Backyard Polyculture: City Life

Backyard Polyculture; City Life

Polycultures ( word first used in 1915) involve growing many plants of different species in the same area, often in a way that imitates nature. Living in the city with limited space is challenging but with a small sunny area and a couple of containers growing food is possible.

Renting  a garden plot with friends or family at a community garden can be feasible.

Scientists  help explain how humans contribute to climate change by using the greenhouse effect. Scientists have concluded air pollution, ocean acidification, sea level rise, drought, the threat of species extinction like monarch butterflies and bees in addition to extreme weather events are some of the most pressing and challenging global issues of our time.

Whether you garden on a balcony or a community garden for human connection, growing your own food is empowering.

Put your hands in the earth.

Backyard gardening will reduce your environmental impact and improve your mental health. Grow a beautiful patch of flowers and save the bees and butterflies.

By volunteering at local farms and getting involved in workshops like Urban Soul Farmer, you begin to see that there is science behind traditional and modern gardening techniques.

Food grown without pesticides and herbicides will help decrease unnecessary air and water pollutants.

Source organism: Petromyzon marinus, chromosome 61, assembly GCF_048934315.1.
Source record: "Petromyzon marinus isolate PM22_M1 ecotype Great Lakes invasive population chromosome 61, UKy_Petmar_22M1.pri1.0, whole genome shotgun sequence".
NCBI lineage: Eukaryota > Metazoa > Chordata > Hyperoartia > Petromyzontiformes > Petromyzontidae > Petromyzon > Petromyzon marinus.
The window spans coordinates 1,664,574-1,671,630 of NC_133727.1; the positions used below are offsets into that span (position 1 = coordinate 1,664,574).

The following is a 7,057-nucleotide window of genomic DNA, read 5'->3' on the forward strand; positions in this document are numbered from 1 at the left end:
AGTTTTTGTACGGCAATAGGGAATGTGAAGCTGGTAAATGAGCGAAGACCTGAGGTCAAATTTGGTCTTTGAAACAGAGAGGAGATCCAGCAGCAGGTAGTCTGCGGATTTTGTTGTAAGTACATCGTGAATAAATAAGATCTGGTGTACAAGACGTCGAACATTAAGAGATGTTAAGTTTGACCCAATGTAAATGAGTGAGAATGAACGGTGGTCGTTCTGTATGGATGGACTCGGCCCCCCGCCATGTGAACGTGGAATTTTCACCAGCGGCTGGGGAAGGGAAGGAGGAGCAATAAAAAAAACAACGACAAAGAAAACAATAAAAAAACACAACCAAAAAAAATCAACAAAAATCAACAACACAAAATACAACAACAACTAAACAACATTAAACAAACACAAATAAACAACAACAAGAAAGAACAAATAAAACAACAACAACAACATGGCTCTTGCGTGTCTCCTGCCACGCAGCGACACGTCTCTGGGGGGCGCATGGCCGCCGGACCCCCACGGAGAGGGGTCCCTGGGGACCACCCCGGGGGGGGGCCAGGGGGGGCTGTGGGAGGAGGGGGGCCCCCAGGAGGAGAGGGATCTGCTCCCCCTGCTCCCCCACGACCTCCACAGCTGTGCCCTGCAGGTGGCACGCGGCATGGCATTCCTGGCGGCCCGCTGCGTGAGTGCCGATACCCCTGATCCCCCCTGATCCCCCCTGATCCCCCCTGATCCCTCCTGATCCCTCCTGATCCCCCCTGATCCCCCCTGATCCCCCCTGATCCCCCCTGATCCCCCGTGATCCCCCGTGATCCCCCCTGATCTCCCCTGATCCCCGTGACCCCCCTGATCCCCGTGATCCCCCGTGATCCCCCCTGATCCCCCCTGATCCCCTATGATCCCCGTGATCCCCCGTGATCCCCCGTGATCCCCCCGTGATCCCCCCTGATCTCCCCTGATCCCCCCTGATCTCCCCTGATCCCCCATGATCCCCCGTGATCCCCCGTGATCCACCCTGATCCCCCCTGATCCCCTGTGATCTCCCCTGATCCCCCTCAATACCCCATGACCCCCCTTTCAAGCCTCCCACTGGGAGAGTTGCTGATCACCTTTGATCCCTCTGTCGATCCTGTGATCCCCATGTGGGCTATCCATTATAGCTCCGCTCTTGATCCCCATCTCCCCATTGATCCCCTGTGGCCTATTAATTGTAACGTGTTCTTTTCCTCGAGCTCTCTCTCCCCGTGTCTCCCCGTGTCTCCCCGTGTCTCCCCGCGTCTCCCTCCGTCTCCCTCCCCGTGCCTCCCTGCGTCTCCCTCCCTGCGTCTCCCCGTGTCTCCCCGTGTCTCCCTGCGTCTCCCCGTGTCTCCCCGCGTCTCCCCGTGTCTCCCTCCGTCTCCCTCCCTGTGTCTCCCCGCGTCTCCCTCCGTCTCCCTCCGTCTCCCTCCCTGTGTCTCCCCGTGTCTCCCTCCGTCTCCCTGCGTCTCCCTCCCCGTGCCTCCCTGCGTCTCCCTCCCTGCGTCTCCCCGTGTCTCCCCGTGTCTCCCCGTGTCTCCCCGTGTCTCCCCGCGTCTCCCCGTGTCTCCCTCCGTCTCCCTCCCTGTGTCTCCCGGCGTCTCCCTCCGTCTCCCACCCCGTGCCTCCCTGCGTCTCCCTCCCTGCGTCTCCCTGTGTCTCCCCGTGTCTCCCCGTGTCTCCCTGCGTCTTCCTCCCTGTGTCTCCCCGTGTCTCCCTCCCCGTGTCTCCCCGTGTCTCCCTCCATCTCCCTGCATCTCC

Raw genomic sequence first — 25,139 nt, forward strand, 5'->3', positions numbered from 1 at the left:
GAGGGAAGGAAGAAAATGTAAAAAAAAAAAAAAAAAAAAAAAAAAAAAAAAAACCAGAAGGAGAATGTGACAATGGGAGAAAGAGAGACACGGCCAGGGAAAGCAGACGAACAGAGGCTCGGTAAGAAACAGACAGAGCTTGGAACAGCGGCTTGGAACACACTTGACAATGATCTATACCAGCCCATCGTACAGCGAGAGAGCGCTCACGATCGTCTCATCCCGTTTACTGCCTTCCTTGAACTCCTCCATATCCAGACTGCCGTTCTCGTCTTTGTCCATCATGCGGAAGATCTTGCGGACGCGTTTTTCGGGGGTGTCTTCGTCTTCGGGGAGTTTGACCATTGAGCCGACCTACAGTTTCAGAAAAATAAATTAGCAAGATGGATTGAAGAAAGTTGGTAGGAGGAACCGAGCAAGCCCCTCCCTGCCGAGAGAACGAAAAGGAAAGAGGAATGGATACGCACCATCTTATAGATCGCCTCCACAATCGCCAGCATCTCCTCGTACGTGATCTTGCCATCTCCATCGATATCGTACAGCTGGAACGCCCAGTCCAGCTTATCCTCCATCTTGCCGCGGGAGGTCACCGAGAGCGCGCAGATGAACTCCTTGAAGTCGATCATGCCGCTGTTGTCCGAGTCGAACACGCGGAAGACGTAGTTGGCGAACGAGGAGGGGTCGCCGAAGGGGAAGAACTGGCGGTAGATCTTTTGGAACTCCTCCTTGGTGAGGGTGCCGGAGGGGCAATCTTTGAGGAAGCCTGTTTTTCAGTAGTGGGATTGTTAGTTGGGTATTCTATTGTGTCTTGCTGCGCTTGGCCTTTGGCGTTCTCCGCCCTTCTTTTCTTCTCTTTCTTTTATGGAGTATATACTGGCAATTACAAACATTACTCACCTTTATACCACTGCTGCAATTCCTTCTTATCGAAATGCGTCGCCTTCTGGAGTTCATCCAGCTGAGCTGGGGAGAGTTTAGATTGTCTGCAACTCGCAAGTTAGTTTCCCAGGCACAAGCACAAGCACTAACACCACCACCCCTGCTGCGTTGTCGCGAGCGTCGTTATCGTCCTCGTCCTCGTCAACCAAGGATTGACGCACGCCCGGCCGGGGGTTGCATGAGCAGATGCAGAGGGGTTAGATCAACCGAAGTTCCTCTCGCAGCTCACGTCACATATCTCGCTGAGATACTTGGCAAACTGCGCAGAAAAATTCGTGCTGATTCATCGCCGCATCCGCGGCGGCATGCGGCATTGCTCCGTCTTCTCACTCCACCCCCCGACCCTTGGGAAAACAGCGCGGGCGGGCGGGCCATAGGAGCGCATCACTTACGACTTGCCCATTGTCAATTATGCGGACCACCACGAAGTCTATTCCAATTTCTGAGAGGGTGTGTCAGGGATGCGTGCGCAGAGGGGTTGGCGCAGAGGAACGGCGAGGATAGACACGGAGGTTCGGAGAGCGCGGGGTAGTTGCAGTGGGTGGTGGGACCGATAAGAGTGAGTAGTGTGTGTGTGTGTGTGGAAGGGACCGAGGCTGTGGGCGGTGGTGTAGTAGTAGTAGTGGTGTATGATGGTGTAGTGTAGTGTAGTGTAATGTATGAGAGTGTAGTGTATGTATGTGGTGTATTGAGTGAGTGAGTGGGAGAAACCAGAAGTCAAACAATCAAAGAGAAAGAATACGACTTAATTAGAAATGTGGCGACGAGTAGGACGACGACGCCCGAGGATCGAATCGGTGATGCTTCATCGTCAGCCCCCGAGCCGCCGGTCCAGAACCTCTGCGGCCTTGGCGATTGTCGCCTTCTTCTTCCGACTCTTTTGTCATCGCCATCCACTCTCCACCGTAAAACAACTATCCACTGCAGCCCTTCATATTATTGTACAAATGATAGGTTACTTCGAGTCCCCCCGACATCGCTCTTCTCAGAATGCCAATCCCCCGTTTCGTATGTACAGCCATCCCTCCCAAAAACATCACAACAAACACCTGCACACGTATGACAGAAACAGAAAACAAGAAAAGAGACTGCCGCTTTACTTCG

George Washington Carver (1860– January 5, 1943), was an American botanist and inventor. Carver worked on improving soils, growing crops with low inputs, and using species that fixed nitrogen. His passion was to improve the lives of farmers as a leader in promoting

environmentalism.

Dr. Carver understood the importance of working with nature like the indigenous farming systems. Integrated systems are more adaptable to climate change and resilient towards pests and disease.

Polycultures provide many advantages such as better soil quality, less soil erosion, and more stable yields.

Urban gardening is a way to help the environment and in return you get free food, exercise and nutrition.

As Noble Peace Prize winner Wangari Maathai states, “Climate change is life or death. It is the new global battlefield. It is being presented as if it is the problem of the developed world. But it’s the developed world that has precipitated global warming.”

Ya dig?!

Grow compatible plants in a small sunny section of your yard and see how wellness finds you. Gardening  can change the way you connect with your plants and change the way you view the world.

By

Zoe Blaq

Zoe Blaq is an urban gardener and storyteller who is an educator and healing arts advocate.

Website: urbansoulfarmer.org

2 thoughts on “Backyard Polyculture: City Life

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